I was just showing off says tweets-row youth tsar

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Britain’s first youth police commissioner has apologised before even starting the job for “inappropriate language and views” 
she posted on her Twitter account.

Paris Brown, 17, wrote violent, racist and anti-gay comments on her feed before she became the first youth PCC for Kent to represent young people’s views on policing, a role she is expected to take up in the summer after finishing an apprenticeship.

Youth Police and Crime Commissioner Paris Brown breaks down during media interviews outside Maidstone Police Station, Kent

Youth Police and Crime Commissioner Paris Brown breaks down during media interviews outside Maidstone Police Station, Kent

The offensive tweets, which included references to taking drugs, were posted by the teenager between the ages of 14 and 16, and have now been deleted, although she insisted they had been misinterpreted.

There were calls for Miss Brown, from Sheerness, Kent, to resign from the £15,000-a-year post she was appointed to last week, but Kent Police and local Crime Commissioner Ann Barnes defended her and said she would learn quickly from the experience and media attention it had brought.

A senior politician was reported to be calling for Miss Brown to 
be removed from the position immediately and a Kent councillor responded to the scandal by Twitter to question the wisdom of allowing an inexperienced 
teenager to become involved in politics.

In a statement issued hours after details of her tweeting history were made public, Miss Brown said: “I deeply apologise for any offence caused by my use of inappropriate language and for 
any inference of inappropriate views.

“I am not homophobic, racist or violent and am against the taking of drugs.

“If I’m guilty of anything it’s showing off and wildly exaggerating on Twitter, and I am very ashamed of myself, but I can’t imagine that I’m the only teenager to have done this.

“Just as one example, the line about ‘Hash Brownies’ is a reference to a Scooby Doo film.

“I have a genuine interest in working with young people, as demonstrated by my current work as an apprentice for a local authority helping teenagers in a local community.”

The references will be particularly embarrassing because police work hard to control drugs, violence and hate crime.

Mrs Barnes said in a statement she did not condone the nature of the tweets but asked for some perspective owing to Miss Brown’s age.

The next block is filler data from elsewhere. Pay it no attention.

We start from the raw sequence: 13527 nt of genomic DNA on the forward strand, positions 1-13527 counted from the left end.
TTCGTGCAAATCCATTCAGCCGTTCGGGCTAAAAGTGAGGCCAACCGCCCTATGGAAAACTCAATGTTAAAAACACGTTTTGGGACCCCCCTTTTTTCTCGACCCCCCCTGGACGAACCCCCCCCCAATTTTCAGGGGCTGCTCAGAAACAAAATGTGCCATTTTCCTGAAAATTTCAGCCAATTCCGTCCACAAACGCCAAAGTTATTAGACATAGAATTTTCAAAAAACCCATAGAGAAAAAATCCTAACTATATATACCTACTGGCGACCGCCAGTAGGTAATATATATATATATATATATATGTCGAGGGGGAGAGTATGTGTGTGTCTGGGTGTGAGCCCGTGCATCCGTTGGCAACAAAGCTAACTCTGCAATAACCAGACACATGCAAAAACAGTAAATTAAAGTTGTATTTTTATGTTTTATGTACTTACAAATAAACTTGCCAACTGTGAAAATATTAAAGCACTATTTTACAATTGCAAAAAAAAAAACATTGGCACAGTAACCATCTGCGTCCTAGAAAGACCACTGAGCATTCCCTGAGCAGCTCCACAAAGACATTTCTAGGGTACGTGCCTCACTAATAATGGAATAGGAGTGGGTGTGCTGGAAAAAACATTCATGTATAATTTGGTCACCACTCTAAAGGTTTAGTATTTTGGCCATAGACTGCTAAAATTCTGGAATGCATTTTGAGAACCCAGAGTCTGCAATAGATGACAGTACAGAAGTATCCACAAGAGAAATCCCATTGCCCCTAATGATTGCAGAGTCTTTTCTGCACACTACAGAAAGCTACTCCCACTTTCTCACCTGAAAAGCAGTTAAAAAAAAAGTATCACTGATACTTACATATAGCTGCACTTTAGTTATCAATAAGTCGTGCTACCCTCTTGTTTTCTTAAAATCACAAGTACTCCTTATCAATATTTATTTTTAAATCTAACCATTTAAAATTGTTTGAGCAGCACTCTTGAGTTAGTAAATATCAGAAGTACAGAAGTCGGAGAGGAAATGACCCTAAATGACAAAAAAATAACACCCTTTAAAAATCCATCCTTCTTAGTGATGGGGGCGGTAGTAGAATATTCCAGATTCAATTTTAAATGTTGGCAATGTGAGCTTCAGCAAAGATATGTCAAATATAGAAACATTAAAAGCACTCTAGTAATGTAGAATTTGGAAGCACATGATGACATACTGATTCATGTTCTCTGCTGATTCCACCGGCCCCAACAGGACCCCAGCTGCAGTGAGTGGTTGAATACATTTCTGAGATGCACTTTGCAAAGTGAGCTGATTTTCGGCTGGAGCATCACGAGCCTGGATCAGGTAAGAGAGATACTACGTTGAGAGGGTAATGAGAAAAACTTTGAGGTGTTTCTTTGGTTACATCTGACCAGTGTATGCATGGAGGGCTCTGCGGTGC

“I absolutely do not condone the content and language of Paris’s tweets,” she said.

“I suspect that many young people go through a phase during which they make silly, often offensive comments and show off on Facebook and Twitter.

“I think that if everyone’s future was determined by what they wrote on social networking sites between the ages of 14 and 16 we’d live in a very odd world.

“Thousands of people have already seen and heard this young lady articulate her ideas and been impressed by her maturity and her commitment during challenging interviews on the national and local media before this story broke.

“She has said herself that young people grow up very quickly these days and it’s often difficult for them. This is a very difficult time for her personally, but she will learn quickly from this and rapidly mature into the confident young person we are already seeing.”

Mrs Barnes, 67, also defended her own decision to appoint a youth commissioner, which was a manifesto pledge during her election campaign and £5,000 of the teenager’s salary comes from her own.

“The idea of a youth commissioner was born out of my long experience in the world of policing, as a teacher and as a parent.

“There is a growing gap between younger people and the police and other agencies of law enforcement.

“Young people are too often demonised by certain elements in the Press and are often criticised mercilessly.

“This new post is a practical step aimed at engaging with them. It is not a ‘gimmick’,” she said.

The decision has attracted national publicity and Miss Brown appeared on national breakfast television last week to talk about the job and the benefits she believed would come from young people being able to discuss their views with someone from the same peer group.